UBS rogue trader Kweku Adoboli has warned banking culture still has a lot to answer for.
Adoboli was convicted on two counts of fraud in 2012 after his unauthorised trading lost Swiss banking giant UBS £1.4bn. He was released from prison last summer after serving around half of his seven-year sentence.
Now, Adoboli has told the BBC traders were pushed to make profits “no matter what” and has warned trading culture is still such that a similar crime could “absolutely” happen again.
He warned it was especially important now as it looked like we could be about to “the next phase” of the financial crisis over the next year or two.
When asked if he thought anything had changed in the banking industry since he was found guilty, he replied:
I think the young people I've spoken to, former colleagues I have spoken to, are still struggling with the same issues, the same conflicts, the same pressures to achieve no matter what.
The former trader also apologised for his actions, adding: “I am devastated not for myself but for my institution and the people I have worked with.”
However, while he felt those who had made mistakes should answer for their actions, he added he wasn’t convinced prison was the solution - something that might come as a comfort to the four ex-Barclays bankers who were sentenced to jail for Libor-rigging offences last month.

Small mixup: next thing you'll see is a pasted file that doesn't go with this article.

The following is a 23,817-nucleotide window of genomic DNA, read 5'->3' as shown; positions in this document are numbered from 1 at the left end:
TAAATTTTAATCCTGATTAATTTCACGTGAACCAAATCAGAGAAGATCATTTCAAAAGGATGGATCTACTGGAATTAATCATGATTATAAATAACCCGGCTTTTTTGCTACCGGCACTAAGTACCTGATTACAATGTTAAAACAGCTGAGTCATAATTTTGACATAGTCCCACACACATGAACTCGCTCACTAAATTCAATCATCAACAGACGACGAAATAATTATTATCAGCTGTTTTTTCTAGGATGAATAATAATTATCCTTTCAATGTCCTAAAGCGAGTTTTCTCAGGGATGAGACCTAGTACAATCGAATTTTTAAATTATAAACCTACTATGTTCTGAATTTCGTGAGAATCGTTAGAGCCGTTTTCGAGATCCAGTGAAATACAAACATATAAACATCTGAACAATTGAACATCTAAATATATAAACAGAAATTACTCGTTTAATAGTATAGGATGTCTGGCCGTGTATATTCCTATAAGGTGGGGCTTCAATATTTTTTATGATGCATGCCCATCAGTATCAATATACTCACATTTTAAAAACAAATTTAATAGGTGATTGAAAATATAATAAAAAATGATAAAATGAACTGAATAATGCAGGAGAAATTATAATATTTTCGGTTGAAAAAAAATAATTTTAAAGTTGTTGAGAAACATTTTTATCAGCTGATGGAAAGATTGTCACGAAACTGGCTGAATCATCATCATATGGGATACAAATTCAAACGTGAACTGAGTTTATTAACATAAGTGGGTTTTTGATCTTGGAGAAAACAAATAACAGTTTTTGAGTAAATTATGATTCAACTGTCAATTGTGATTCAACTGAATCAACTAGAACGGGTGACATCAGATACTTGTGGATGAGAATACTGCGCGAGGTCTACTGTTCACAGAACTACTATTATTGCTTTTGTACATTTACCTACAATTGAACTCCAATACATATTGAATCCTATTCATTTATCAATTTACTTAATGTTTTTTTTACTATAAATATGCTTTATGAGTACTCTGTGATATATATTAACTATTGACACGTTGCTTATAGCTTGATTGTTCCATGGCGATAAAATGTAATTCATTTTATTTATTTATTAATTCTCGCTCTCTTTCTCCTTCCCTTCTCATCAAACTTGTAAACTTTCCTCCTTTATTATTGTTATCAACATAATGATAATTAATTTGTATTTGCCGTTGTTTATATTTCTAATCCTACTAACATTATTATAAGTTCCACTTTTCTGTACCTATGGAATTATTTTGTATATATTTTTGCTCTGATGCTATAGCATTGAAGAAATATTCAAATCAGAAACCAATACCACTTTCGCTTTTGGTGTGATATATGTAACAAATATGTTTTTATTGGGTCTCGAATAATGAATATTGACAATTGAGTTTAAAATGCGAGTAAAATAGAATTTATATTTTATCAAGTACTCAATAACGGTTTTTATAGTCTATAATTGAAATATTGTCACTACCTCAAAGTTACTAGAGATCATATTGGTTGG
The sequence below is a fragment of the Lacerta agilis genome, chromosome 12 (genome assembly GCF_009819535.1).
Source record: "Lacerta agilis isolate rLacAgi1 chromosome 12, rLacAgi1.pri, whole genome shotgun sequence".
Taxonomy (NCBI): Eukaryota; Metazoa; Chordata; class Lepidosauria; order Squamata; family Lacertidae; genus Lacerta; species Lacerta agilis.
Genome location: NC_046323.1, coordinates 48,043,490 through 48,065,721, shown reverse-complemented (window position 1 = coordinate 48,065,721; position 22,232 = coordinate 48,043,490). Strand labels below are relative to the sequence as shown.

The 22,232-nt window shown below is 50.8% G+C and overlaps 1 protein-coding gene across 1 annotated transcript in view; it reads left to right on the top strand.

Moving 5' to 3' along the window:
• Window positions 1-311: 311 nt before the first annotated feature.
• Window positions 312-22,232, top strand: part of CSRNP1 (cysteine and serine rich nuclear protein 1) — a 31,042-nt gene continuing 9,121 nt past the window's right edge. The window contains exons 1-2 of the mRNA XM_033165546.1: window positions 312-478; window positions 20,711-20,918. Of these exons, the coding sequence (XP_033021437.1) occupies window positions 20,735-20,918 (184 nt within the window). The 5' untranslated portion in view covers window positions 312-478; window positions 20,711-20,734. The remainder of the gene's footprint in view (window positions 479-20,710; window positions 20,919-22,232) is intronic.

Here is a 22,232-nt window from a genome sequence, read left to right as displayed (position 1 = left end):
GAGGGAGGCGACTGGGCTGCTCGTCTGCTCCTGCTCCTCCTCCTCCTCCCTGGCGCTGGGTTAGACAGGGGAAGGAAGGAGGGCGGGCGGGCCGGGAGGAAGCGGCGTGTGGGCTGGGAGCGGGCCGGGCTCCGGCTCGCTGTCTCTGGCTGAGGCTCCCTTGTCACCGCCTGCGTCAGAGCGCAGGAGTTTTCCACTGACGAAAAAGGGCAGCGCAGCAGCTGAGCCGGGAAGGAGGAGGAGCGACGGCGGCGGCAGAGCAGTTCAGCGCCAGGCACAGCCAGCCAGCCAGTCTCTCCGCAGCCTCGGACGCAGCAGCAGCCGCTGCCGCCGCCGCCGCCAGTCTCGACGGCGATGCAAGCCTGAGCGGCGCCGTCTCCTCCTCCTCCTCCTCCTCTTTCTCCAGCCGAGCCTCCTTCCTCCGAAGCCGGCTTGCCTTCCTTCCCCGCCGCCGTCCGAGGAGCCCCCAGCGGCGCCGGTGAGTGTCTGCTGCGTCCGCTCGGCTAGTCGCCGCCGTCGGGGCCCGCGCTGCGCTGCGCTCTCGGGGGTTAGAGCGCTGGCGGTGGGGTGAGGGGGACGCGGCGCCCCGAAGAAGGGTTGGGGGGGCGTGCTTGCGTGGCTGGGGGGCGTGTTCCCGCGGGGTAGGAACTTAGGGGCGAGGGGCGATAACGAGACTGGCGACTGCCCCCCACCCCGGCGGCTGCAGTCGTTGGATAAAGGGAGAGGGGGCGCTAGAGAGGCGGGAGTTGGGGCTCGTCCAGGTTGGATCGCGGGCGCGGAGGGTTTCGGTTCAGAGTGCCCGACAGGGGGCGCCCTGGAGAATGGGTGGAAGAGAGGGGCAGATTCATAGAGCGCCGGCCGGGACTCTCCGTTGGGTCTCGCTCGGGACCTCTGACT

“I think people need to be held to account for their failings but I'm not entirely sure - and this is a rather controversial view - I'm not entirely sure blame and sending people to prison is the answer,” Adoboli said.
“It might help society to know people are being held to account but it doesn't solve the problems.”
Adoboli is currently facing deportation to Ghana, where he was born but only lived while he was a young child.
Like Tom Hayes, who is currently serving an 11-year sentence for Libor-rigging offences, Adoboli - who has been blocked from accepting paying work because of the deportation order - is using Fundrazr to raise legal fees. At time of writing, he has raised just over £14,000, or 19 per cent of his £75,000 goal.
UBS declined to comment.